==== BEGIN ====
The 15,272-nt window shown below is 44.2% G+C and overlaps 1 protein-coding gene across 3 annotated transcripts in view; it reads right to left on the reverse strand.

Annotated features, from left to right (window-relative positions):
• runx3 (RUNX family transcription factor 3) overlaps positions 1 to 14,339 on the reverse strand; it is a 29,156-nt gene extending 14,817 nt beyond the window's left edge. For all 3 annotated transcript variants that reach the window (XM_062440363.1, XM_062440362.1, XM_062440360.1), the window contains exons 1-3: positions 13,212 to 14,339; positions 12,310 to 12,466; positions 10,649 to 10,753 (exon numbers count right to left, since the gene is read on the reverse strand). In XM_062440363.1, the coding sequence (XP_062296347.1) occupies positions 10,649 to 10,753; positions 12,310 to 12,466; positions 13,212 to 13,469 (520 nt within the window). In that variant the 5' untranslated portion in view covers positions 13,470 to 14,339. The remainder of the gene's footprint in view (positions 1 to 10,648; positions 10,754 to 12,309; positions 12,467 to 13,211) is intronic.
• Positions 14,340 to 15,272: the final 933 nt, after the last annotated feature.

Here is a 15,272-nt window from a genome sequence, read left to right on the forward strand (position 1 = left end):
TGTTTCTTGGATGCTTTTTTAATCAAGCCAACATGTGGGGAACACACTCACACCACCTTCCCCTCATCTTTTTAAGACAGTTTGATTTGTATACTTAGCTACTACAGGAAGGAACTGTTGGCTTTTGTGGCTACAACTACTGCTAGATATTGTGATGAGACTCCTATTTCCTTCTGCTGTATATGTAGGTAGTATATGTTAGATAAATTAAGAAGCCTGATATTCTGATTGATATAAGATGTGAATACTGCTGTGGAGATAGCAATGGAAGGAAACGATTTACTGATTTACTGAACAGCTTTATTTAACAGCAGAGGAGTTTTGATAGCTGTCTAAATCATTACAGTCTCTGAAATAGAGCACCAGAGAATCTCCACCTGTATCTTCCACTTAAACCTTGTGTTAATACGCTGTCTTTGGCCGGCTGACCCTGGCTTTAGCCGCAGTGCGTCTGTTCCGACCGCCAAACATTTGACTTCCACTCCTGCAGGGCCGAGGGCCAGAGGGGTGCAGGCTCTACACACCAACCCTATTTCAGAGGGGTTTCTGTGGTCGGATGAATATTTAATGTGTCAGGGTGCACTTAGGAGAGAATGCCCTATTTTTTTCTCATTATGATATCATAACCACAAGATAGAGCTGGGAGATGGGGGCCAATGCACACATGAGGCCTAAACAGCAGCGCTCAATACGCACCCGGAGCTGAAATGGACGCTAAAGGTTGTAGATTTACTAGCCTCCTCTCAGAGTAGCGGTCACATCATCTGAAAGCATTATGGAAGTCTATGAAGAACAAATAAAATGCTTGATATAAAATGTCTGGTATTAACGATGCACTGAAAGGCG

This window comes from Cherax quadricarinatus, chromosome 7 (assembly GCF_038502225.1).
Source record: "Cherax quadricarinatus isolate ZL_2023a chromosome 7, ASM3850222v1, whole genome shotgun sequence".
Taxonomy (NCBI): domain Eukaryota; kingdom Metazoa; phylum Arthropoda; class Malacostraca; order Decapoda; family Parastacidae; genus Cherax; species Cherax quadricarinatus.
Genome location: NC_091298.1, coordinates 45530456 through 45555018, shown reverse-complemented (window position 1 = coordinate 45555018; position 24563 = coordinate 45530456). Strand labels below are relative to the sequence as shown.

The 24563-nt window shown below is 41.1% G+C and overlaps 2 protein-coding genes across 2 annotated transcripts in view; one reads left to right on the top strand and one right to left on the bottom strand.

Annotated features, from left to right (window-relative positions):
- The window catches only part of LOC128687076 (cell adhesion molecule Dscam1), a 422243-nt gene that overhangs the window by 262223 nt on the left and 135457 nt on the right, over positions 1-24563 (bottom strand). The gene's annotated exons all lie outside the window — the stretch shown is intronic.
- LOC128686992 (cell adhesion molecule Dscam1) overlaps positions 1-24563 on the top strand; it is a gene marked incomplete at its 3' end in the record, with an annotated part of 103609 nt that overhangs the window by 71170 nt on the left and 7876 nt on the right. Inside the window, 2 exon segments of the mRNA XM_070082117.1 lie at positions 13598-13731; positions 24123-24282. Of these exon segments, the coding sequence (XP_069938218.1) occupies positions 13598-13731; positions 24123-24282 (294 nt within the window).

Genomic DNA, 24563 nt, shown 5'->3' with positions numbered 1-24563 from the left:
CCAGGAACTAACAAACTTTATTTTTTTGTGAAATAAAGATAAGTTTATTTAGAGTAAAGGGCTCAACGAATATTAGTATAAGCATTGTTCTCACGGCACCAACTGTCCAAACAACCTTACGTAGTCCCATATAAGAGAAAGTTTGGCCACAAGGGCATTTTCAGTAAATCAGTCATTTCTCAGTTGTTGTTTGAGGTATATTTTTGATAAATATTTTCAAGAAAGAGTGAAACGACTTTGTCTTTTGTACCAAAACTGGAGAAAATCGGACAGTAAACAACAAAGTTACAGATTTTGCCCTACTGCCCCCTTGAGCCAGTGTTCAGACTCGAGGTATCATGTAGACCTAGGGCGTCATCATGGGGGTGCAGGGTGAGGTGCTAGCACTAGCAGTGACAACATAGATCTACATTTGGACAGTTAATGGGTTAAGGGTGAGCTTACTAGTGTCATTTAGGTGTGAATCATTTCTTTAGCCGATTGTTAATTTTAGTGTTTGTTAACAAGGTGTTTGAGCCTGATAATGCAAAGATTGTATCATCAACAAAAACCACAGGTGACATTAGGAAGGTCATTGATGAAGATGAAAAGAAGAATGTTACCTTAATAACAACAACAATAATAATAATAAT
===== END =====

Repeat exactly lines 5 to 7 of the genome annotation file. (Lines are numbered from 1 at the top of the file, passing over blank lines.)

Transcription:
Here is a 15,272-nt window from a genome sequence, read left to right on the forward strand (position 1 = left end):
TGTTTCTTGGATGCTTTTTTAATCAAGCCAACATGTGGGGAACACACTCACACCACCTTCCCCTCATCTTTTTAAGACAGTTTGATTTGTATACTTAGCTACTACAGGAAGGAACTGTTGGCTTTTGTGGCTACAACTACTGCTAGATATTGTGATGAGACTCCTATTTCCTTCTGCTGTATATGTAGGTAGTATATGTTAGATAAATTAAGAAGCCTGATATTCTGATTGATATAAGATGTGAATACTGCTGTGGAGATAGCAATGGAAGGAAACGATTTACTGATTTACTGAACAGCTTTATTTAACAGCAGAGGAGTTTTGATAGCTGTCTAAATCATTACAGTCTCTGAAATAGAGCACCAGAGAATCTCCACCTGTATCTTCCACTTAAACCTTGTGTTAATACGCTGTCTTTGGCCGGCTGACCCTGGCTTTAGCCGCAGTGCGTCTGTTCCGACCGCCAAACATTTGACTTCCACTCCTGCAGGGCCGAGGGCCAGAGGGGTGCAGGCTCTACACACCAACCCTATTTCAGAGGGGTTTCTGTGGTCGGATGAATATTTAATGTGTCAGGGTGCACTTAGGAGAGAATGCCCTATTTTTTTCTCATTATGATATCATAACCACAAGATAGAGCTGGGAGATGGGGGCCAATGCACACATGAGGCCTAAACAGCAGCGCTCAATACGCACCCGGAGCTGAAATGGACGCTAAAGGTTGTAGATTTACTAGCCTCCTCTCAGAGTAGCGGTCACATCATCTGAAAGCATTATGGAAGTCTATGAAGAACAAATAAAATGCTTGATATAAAATGTCTGGTATTAACGATGCACTGAAAGGCG

This window comes from Cherax quadricarinatus, chromosome 7 (assembly GCF_038502225.1).